Feeds:
Posts
Comments

Posts Tagged ‘phone’

Lost your Symbian applications?

Update 2008-11-15: Sadly, I lost my apps again. This time it seems the installed apps folder was wiped out, along with data. Looks like another re-format is needed. This is very frustrating. None of my other mobile devices have been this unreliable. Being a long time user of Nokia phones, I’m very disappointed in Nokia. I’m using an N81-3 with latest firmware, and a Kingston 4Gb micro-SD…

____

I got a Nokia Symbian phone about a month ago, and I soon discover that one major annoyance is that applications installed on the memory card may disappear. After a few trials and errors, and having had to reformat the memory card a few times (and painfully re-installing everything), I deduced the following:

  • The Nokia Symbian OS apparently keeps a filesystem cache on the card. It is this cache that causes the card to get corrupted.
  • This worked for me at least the last time it happened to me: When the applications appear to be lost, and re-inserting the card doesn’t seem to work, remove the card and do a filesystem check. I use Linux, so it’s fsck for me. I don’t know about chkdsk/scandisk/whatever. The recovered lost clusters are from the Private folder and are probably the newer one. fsck will put them in a folder called “000”. Rename the “Private” folder to something else and rename the “000” to “Private”. Do another fsck to ensure the filesystem is all nice and proper. Re-insert the card and hopefully you’ll find the apps all back again.
  • Based on the above observation, I believe it is probably a good idea to backup the “Private” folder every now and then.
  • The right way to remove a memory card is as instructed by the phone – remove the card first and then click ok. I don’t know what are the chances of filesystem corruption if you don’t adhere strictly to this procedure, but better safe than sorry…
  • When re-inserting the card, wait for a while. Don’t rush to open the Applications menu.
  • Don’t remove the card while in the Applications menu. I believe the last time I corrupted my card is because of this. I think you should not remove the card while using the file browser too. Likewise, don’t re-insert the card when in these places too.
  • Removing the card every now and then may not be a bad thing, so that all apps are closed and all open data flushed to disk, provided you heed the above point.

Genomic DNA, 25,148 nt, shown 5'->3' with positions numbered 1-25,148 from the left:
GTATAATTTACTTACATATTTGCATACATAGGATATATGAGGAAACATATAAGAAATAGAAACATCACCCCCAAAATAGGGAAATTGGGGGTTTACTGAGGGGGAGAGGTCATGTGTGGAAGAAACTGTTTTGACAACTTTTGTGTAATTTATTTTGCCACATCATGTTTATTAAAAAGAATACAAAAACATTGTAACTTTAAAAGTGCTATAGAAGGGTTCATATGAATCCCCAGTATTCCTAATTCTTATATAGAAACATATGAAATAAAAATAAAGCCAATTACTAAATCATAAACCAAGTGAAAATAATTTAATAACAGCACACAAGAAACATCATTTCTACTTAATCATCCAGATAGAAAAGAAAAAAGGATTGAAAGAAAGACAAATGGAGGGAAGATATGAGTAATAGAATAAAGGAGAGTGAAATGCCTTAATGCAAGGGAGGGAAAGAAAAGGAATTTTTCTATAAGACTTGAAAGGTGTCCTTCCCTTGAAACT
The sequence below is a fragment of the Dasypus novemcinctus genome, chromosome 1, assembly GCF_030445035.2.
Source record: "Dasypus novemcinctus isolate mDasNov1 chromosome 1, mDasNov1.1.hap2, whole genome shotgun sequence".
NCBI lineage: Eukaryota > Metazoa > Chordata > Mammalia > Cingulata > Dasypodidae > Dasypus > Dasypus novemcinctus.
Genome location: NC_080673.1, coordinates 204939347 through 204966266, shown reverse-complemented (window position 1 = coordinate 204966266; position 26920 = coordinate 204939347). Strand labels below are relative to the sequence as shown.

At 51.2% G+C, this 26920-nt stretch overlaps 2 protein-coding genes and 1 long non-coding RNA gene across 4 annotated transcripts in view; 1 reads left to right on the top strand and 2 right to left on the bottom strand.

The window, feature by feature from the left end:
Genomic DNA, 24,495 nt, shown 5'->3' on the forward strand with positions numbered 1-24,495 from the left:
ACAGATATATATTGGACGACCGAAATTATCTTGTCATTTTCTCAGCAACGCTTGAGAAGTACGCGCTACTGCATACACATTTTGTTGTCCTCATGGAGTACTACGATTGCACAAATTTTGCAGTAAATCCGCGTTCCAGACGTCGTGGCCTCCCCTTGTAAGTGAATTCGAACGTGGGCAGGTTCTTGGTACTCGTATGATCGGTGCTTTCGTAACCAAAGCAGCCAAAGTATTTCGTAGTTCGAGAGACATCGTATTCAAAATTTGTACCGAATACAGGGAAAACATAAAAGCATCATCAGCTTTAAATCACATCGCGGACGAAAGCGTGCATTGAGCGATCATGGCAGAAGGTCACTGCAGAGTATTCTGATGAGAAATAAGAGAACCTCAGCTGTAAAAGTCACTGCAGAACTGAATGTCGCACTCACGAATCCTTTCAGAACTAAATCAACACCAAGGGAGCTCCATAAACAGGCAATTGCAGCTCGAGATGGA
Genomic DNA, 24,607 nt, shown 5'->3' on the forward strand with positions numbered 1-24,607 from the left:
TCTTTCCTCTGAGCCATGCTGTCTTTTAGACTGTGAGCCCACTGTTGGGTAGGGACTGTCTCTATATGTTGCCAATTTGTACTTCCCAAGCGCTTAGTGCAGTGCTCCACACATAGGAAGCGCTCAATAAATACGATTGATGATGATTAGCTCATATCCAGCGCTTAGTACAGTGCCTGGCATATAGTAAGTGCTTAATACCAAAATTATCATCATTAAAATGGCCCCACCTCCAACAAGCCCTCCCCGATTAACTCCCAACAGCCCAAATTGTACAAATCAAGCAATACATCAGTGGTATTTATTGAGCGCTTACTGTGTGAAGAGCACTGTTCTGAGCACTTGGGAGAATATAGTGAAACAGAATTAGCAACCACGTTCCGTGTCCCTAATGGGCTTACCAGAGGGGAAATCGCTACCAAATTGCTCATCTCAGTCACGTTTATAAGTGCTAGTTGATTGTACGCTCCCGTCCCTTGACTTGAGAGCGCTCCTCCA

• You may want to check your filesystem everytime you need to take out the card.

Please note that the above are empirical observations and some of them may simply be superstitious behaviour from a paranoid soul. Your mileage may vary. I hope this is the last time I lose my apps. Boos to Nokia and Symbian for coming up with such a lousy OS design.

Advertisements

Read Full Post »

I’ve been using TequilaCat’s BookReader for some time now on my Nokia phone. It’s pretty useful, especially with JSR-75 support, so I can read text files directly off the memory card. However, that doesn’t work with Unicode files… What does work though is to use the provided shell program to package the Unicode files into stand-alone jar files. Now I can read Chinese text files on my phone. I also discovered to my surprise that my phone can display Japanese text too. Cool… I would still prefer that the author can provide a JSR-75 version that reads Unicode files properly, but for now I’m a happy user.

Read Full Post »

Phone rants

Everyone’s talking about Apple’s recently announced iPhone, but I’ll just rant about my new phone instead. Yep, I finally retired my good ole Nokia 6230 (the 2-year contract is almost up anyway), and got a no-frills, low-end (going by today’s standards) Nokia 6288, the twin brother of the older 6280 that has been around for quite a while. Even though the 6280 is going for dirt cheap right now, I went for the 6288 which costs like twice more because the firmware according to online reviews is much more stable and it does A2DP, and it’s a cool all-black design (haha, yeah right).

Anyway, here’s my 2 cents worth on my tinkering with the phone for the last couple months:

What I like:

  • It has everything I need and don’t need – 3G with video calls, mp3/4 player, 2 megapix cam, J2ME, miniSD, USB cable, Bluetooth, etc etc
  • Fairly large ad clear display in a not-too-big form factor.
  • More J2ME APIs to play with – I suddenly feel the itch to go back to writing mobile apps again.
  • Themes! Ok, so I’ve been living under a rock for the past year.
  • So far so good, no crashes yet.

What I don’t like (oops, looks like a longer list):

  • Slider mechanism is a bit loose duh. Hope it’s durable.
  • Too many J2ME apps floating out there were designed for tiny screens. It’ll be nice to have an auto-magnify feature. An older app at 128×128 might be still usable at 256×256 losing only 8 pixels (from the original screen) off the sides. Or perhaps I should just slap on a fresnel lens so I don’t have to squint.
  • No Flash lite. Thought Nokia announced it some time back for this model…dang…one less fun thing to play with.
  • Cannot adjust display brightness – The screen is too bright for my sensitive eyeballs. I’m using this free e-book reader right now and I’m setting it to only 10% brightness duh.
  • Sending SMSes take a bit too many keystrokes – why give me so many choices just to insert the SMS recipient? Unnecessary step in my opinion. Sometimes no choice is the best choice.